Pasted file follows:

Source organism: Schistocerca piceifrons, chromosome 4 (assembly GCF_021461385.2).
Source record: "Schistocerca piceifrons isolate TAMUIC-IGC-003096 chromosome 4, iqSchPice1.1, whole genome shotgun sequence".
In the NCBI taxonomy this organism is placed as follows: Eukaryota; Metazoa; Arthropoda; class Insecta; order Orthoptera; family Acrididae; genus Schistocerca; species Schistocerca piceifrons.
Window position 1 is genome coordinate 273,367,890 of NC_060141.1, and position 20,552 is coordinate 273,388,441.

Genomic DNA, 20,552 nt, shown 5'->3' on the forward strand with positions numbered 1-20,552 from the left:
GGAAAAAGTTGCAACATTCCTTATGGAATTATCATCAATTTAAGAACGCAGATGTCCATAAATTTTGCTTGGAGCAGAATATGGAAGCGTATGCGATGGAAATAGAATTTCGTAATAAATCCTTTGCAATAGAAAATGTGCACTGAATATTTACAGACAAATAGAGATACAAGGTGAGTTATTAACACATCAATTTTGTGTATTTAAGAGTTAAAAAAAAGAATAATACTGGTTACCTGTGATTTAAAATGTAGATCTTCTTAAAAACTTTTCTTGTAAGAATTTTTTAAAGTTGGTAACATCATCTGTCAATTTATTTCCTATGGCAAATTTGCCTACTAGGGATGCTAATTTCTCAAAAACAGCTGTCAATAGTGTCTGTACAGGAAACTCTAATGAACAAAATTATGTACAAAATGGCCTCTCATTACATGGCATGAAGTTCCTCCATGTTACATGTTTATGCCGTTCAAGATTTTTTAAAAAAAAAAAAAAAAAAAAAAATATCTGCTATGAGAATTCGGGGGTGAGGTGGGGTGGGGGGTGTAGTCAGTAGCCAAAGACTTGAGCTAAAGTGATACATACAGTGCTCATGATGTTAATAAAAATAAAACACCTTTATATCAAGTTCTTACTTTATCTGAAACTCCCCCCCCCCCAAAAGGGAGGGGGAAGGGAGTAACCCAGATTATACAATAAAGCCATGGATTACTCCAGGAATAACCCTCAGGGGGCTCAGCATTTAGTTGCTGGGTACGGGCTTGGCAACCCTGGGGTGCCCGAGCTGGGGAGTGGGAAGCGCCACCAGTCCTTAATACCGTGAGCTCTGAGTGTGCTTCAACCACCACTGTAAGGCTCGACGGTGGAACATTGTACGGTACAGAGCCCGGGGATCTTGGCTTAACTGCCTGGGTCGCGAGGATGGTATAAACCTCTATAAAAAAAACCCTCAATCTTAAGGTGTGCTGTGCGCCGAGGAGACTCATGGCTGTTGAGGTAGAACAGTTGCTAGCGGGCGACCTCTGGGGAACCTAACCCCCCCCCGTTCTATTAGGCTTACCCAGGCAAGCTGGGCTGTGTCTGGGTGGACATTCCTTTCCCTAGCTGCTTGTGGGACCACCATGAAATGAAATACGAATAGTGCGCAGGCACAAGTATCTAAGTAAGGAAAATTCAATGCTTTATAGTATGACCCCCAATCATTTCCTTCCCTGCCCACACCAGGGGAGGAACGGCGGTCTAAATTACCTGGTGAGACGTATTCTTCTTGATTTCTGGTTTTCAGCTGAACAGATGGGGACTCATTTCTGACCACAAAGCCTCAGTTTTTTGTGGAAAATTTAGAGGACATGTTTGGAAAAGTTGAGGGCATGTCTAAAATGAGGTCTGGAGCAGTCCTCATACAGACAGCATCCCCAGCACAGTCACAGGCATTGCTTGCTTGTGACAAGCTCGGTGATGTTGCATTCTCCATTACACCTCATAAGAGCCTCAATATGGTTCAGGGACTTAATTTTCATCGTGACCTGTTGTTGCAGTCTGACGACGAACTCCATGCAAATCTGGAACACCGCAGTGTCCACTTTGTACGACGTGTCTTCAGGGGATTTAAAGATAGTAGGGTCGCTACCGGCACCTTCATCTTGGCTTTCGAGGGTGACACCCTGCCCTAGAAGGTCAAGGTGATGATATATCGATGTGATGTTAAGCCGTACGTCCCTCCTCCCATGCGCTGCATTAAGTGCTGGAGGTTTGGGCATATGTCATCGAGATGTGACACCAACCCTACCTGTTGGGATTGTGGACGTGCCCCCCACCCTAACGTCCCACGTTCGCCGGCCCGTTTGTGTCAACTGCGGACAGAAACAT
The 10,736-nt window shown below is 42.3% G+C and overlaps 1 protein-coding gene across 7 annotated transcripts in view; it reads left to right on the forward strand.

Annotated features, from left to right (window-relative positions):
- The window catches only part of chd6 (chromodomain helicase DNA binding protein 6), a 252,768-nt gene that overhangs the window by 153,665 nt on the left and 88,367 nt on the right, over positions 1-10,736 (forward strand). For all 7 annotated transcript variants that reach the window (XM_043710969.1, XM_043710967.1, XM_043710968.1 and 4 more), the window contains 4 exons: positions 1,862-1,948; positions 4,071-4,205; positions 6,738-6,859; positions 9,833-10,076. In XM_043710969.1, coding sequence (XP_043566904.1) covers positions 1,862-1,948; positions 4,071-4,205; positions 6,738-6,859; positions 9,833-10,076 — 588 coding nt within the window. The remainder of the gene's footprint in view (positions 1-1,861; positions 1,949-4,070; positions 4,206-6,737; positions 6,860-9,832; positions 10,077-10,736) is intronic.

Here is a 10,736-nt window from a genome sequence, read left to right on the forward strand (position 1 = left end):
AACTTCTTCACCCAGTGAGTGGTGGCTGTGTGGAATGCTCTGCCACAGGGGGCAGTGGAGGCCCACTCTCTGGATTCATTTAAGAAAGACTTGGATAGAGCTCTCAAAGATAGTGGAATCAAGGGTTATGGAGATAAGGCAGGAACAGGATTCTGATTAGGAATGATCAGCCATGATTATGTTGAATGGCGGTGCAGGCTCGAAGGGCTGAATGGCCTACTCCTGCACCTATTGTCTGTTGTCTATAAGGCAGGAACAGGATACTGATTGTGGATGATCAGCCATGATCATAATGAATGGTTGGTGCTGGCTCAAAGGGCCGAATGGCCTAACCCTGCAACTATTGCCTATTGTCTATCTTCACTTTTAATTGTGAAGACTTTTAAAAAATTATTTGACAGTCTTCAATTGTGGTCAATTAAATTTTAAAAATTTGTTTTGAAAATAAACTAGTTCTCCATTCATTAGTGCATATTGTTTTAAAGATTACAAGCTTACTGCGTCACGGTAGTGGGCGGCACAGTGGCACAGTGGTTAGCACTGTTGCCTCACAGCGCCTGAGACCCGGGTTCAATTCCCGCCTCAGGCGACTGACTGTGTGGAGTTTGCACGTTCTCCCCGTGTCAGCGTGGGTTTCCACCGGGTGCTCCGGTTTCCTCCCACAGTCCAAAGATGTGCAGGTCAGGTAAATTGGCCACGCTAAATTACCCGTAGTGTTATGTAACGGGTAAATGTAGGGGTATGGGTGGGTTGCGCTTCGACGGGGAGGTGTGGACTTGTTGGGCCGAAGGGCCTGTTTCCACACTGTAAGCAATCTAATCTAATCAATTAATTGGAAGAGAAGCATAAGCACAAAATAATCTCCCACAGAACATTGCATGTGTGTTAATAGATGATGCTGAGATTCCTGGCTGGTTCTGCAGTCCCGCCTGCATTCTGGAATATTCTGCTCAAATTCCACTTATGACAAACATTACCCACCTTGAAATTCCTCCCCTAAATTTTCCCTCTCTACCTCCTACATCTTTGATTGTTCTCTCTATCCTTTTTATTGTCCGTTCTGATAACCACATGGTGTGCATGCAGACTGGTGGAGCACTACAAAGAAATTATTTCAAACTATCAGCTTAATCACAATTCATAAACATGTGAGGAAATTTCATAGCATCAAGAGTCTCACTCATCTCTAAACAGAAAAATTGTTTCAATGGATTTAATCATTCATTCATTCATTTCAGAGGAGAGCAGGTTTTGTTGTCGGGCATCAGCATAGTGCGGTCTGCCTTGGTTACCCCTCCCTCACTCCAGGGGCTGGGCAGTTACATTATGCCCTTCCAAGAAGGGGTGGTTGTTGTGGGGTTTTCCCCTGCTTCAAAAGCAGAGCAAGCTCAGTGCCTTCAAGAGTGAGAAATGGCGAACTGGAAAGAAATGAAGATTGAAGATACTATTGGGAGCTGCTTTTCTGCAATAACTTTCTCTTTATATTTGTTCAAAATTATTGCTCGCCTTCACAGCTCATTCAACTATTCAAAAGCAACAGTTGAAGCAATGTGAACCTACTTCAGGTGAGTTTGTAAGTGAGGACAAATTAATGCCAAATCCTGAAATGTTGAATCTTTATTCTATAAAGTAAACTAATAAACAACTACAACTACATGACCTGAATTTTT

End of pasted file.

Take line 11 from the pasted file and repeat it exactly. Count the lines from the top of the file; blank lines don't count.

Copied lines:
AACTTCTTCACCCAGTGAGTGGTGGCTGTGTGGAATGCTCTGCCACAGGGGGCAGTGGAGGCCCACTCTCTGGATTCATTTAAGAAAGACTTGGATAGAGCTCTCAAAGATAGTGGAATCAAGGGTTATGGAGATAAGGCAGGAACAGGATTCTGATTAGGAATGATCAGCCATGATTATGTTGAATGGCGGTGCAGGCTCGAAGGGCTGAATGGCCTACTCCTGCACCTATTGTCTGTTGTCTATAAGGCAGGAACAGGATACTGATTGTGGATGATCAGCCATGATCATAATGAATGGTTGGTGCTGGCTCAAAGGGCCGAATGGCCTAACCCTGCAACTATTGCCTATTGTCTATCTTCACTTTTAATTGTGAAGACTTTTAAAAAATTATTTGACAGTCTTCAATTGTGGTCAATTAAATTTTAAAAATTTGTTTTGAAAATAAACTAGTTCTCCATTCATTAGTGCATATTGTTTTAAAGATTACAAGCTTACTGCGTCACGGTAGTGGGCGGCACAGTGGCACAGTGGTTAGCACTGTTGCCTCACAGCGCCTGAGACCCGGGTTCAATTCCCGCCTCAGGCGACTGACTGTGTGGAGTTTGCACGTTCTCCCCGTGTCAGCGTGGGTTTCCACCGGGTGCTCCGGTTTCCTCCCACAGTCCAAAGATGTGCAGGTCAGGTAAATTGGCCACGCTAAATTACCCGTAGTGTTATGTAACGGGTAAATGTAGGGGTATGGGTGGGTTGCGCTTCGACGGGGAGGTGTGGACTTGTTGGGCCGAAGGGCCTGTTTCCACACTGTAAGCAATCTAATCTAATCAATTAATTGGAAGAGAAGCATAAGCACAAAATAATCTCCCACAGAACATTGCATGTGTGTTAATAGATGATGCTGAGATTCCTGGCTGGTTCTGCAGTCCCGCCTGCATTCTGGAATATTCTGCTCAAATTCCACTTATGACAAACATTACCCACCTTGAAATTCCTCCCCTAAATTTTCCCTCTCTACCTCCTACATCTTTGATTGTTCTCTCTATCCTTTTTATTGTCCGTTCTGATAACCACATGGTGTGCATGCAGACTGGTGGAGCACTACAAAGAAATTATTTCAAACTATCAGCTTAATCACAATTCATAAACATGTGAGGAAATTTCATAGCATCAAGAGTCTCACTCATCTCTAAACAGAAAAATTGTTTCAATGGATTTAATCATTCATTCATTCATTTCAGAGGAGAGCAGGTTTTGTTGTCGGGCATCAGCATAGTGCGGTCTGCCTTGGTTACCCCTCCCTCACTCCAGGGGCTGGGCAGTTACATTATGCCCTTCCAAGAAGGGGTGGTTGTTGTGGGGTTTTCCCCTGCTTCAAAAGCAGAGCAAGCTCAGTGCCTTCAAGAGTGAGAAATGGCGAACTGGAAAGAAATGAAGATTGAAGATACTATTGGGAGCTGCTTTTCTGCAATAACTTTCTCTTTATATTTGTTCAAAATTATTGCTCGCCTTCACAGCTCATTCAACTATTCAAAAGCAACAGTTGAAGCAATGTGAACCTACTTCAGGTGAGTTTGTAAGTGAGGACAAATTAATGCCAAATCCTGAAATGTTGAATCTTTATTCTATAAAGTAAACTAATAAACAACTACAACTACATGACCTGAATTTTT